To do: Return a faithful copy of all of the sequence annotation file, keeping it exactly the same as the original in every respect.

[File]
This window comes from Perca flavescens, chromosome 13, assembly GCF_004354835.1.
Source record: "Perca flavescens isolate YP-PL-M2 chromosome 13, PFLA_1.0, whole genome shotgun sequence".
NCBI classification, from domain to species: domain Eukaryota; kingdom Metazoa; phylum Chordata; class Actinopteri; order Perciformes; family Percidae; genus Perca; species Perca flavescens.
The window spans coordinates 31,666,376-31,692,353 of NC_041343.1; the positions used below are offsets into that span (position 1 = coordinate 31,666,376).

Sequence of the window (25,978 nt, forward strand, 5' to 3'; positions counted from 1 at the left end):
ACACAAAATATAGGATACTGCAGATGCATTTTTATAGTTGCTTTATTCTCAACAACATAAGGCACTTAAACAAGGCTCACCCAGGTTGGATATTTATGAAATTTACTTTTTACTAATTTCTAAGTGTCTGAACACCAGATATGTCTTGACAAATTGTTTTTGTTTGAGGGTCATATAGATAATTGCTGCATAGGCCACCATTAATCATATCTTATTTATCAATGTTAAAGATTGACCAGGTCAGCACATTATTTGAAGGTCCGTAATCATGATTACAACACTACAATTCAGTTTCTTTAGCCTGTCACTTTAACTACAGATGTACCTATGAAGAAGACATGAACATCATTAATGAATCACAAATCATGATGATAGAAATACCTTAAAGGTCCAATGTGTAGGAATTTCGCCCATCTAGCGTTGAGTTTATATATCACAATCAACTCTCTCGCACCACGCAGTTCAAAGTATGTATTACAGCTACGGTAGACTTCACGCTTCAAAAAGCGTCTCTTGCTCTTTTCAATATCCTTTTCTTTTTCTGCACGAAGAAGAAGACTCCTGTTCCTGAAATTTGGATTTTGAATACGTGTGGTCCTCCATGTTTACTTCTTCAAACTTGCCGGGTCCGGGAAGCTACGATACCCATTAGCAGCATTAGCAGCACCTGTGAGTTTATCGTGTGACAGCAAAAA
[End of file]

This window comes from Perca flavescens, chromosome 13, assembly GCF_004354835.1.
Source record: "Perca flavescens isolate YP-PL-M2 chromosome 13, PFLA_1.0, whole genome shotgun sequence".
NCBI classification, from domain to species: domain Eukaryota; kingdom Metazoa; phylum Chordata; class Actinopteri; order Perciformes; family Percidae; genus Perca; species Perca flavescens.
The window spans coordinates 31,666,376-31,692,353 of NC_041343.1; the positions used below are offsets into that span (position 1 = coordinate 31,666,376).

Sequence of the window (25,978 nt, forward strand, 5' to 3'; positions counted from 1 at the left end):
ACACAAAATATAGGATACTGCAGATGCATTTTTATAGTTGCTTTATTCTCAACAACATAAGGCACTTAAACAAGGCTCACCCAGGTTGGATATTTATGAAATTTACTTTTTACTAATTTCTAAGTGTCTGAACACCAGATATGTCTTGACAAATTGTTTTTGTTTGAGGGTCATATAGATAATTGCTGCATAGGCCACCATTAATCATATCTTATTTATCAATGTTAAAGATTGACCAGGTCAGCACATTATTTGAAGGTCCGTAATCATGATTACAACACTACAATTCAGTTTCTTTAGCCTGTCACTTTAACTACAGATGTACCTATGAAGAAGACATGAACATCATTAATGAATCACAAATCATGATGATAGAAATACCTTAAAGGTCCAATGTGTAGGAATTTCGCCCATCTAGCGTTGAGTTTATATATCACAATCAACTCTCTCGCACCACGCAGTTCAAAGTATGTATTACAGCTACGGTAGACTTCACGCTTCAAAAAGCGTCTCTTGCTCTTTTCAATATCCTTTTCTTTTTCTGCACGAAGAAGAAGACTCCTGTTCCTGAAATTTGGATTTTGAATACGTGTGGTCCTCCATGTTTACTTCTTCAAACTTGCCGGGTCCGGGAAGCTACGATACCCATTAGCAGCATTAGCAGCACCTGTGAGTTTATCGTGTGACAGCAAAAA